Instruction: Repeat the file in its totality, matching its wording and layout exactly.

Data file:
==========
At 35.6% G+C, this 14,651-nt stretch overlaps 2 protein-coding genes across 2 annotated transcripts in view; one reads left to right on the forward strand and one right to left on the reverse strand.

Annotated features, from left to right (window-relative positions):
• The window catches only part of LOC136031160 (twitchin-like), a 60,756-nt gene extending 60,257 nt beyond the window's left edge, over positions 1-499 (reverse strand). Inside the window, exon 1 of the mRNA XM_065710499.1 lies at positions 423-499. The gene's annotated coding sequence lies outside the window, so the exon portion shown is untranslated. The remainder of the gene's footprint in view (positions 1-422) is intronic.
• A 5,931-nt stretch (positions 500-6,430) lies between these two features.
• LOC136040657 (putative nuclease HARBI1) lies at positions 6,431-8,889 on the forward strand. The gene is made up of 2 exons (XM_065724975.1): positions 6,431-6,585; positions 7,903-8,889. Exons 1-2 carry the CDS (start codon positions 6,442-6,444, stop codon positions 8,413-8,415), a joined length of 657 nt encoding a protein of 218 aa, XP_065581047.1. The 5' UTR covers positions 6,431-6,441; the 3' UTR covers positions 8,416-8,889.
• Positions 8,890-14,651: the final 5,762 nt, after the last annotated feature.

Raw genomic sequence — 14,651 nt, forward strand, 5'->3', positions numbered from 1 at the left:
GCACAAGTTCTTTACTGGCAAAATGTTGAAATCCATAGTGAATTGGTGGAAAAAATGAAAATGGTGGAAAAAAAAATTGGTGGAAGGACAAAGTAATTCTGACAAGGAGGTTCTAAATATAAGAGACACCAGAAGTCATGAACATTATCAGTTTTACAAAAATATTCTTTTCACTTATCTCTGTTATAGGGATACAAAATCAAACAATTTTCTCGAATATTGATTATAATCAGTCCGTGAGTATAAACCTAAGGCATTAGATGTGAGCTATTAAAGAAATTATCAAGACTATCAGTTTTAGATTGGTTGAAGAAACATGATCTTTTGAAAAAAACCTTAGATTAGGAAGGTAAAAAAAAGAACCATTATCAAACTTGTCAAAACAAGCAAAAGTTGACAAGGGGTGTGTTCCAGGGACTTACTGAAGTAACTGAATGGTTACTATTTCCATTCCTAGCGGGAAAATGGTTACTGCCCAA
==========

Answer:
At 35.6% G+C, this 14,651-nt stretch overlaps 2 protein-coding genes across 2 annotated transcripts in view; one reads left to right on the forward strand and one right to left on the reverse strand.

Annotated features, from left to right (window-relative positions):
• The window catches only part of LOC136031160 (twitchin-like), a 60,756-nt gene extending 60,257 nt beyond the window's left edge, over positions 1-499 (reverse strand). Inside the window, exon 1 of the mRNA XM_065710499.1 lies at positions 423-499. The gene's annotated coding sequence lies outside the window, so the exon portion shown is untranslated. The remainder of the gene's footprint in view (positions 1-422) is intronic.
• A 5,931-nt stretch (positions 500-6,430) lies between these two features.
• LOC136040657 (putative nuclease HARBI1) lies at positions 6,431-8,889 on the forward strand. The gene is made up of 2 exons (XM_065724975.1): positions 6,431-6,585; positions 7,903-8,889. Exons 1-2 carry the CDS (start codon positions 6,442-6,444, stop codon positions 8,413-8,415), a joined length of 657 nt encoding a protein of 218 aa, XP_065581047.1. The 5' UTR covers positions 6,431-6,441; the 3' UTR covers positions 8,416-8,889.
• Positions 8,890-14,651: the final 5,762 nt, after the last annotated feature.

Raw genomic sequence — 14,651 nt, forward strand, 5'->3', positions numbered from 1 at the left:
GCACAAGTTCTTTACTGGCAAAATGTTGAAATCCATAGTGAATTGGTGGAAAAAATGAAAATGGTGGAAAAAAAAATTGGTGGAAGGACAAAGTAATTCTGACAAGGAGGTTCTAAATATAAGAGACACCAGAAGTCATGAACATTATCAGTTTTACAAAAATATTCTTTTCACTTATCTCTGTTATAGGGATACAAAATCAAACAATTTTCTCGAATATTGATTATAATCAGTCCGTGAGTATAAACCTAAGGCATTAGATGTGAGCTATTAAAGAAATTATCAAGACTATCAGTTTTAGATTGGTTGAAGAAACATGATCTTTTGAAAAAAACCTTAGATTAGGAAGGTAAAAAAAAGAACCATTATCAAACTTGTCAAAACAAGCAAAAGTTGACAAGGGGTGTGTTCCAGGGACTTACTGAAGTAACTGAATGGTTACTATTTCCATTCCTAGCGGGAAAATGGTTACTGCCCAA